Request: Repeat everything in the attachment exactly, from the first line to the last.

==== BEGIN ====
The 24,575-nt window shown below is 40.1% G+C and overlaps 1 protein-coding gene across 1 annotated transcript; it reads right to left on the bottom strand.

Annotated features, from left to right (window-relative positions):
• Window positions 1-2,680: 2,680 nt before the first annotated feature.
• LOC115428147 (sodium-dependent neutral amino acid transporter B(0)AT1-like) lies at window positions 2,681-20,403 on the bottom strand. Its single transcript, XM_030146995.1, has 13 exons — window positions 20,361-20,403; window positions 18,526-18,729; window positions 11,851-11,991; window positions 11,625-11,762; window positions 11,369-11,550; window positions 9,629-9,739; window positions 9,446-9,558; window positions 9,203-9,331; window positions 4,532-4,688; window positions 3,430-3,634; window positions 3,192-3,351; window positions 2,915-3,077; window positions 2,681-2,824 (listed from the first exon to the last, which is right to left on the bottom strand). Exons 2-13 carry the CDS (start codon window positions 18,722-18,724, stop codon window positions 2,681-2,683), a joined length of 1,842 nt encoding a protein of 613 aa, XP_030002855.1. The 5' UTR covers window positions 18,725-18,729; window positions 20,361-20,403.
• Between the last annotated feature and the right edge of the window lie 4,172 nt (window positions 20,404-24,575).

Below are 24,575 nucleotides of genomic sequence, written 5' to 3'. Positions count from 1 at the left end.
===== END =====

The 24,575-nt window shown below is 40.1% G+C and overlaps 1 protein-coding gene across 1 annotated transcript; it reads right to left on the bottom strand.

Annotated features, from left to right (window-relative positions):
• Window positions 1-2,680: 2,680 nt before the first annotated feature.
• LOC115428147 (sodium-dependent neutral amino acid transporter B(0)AT1-like) lies at window positions 2,681-20,403 on the bottom strand. Its single transcript, XM_030146995.1, has 13 exons — window positions 20,361-20,403; window positions 18,526-18,729; window positions 11,851-11,991; window positions 11,625-11,762; window positions 11,369-11,550; window positions 9,629-9,739; window positions 9,446-9,558; window positions 9,203-9,331; window positions 4,532-4,688; window positions 3,430-3,634; window positions 3,192-3,351; window positions 2,915-3,077; window positions 2,681-2,824 (listed from the first exon to the last, which is right to left on the bottom strand). Exons 2-13 carry the CDS (start codon window positions 18,722-18,724, stop codon window positions 2,681-2,683), a joined length of 1,842 nt encoding a protein of 613 aa, XP_030002855.1. The 5' UTR covers window positions 18,725-18,729; window positions 20,361-20,403.
• Between the last annotated feature and the right edge of the window lie 4,172 nt (window positions 20,404-24,575).

Below are 24,575 nucleotides of genomic sequence, written 5' to 3'. Positions count from 1 at the left end.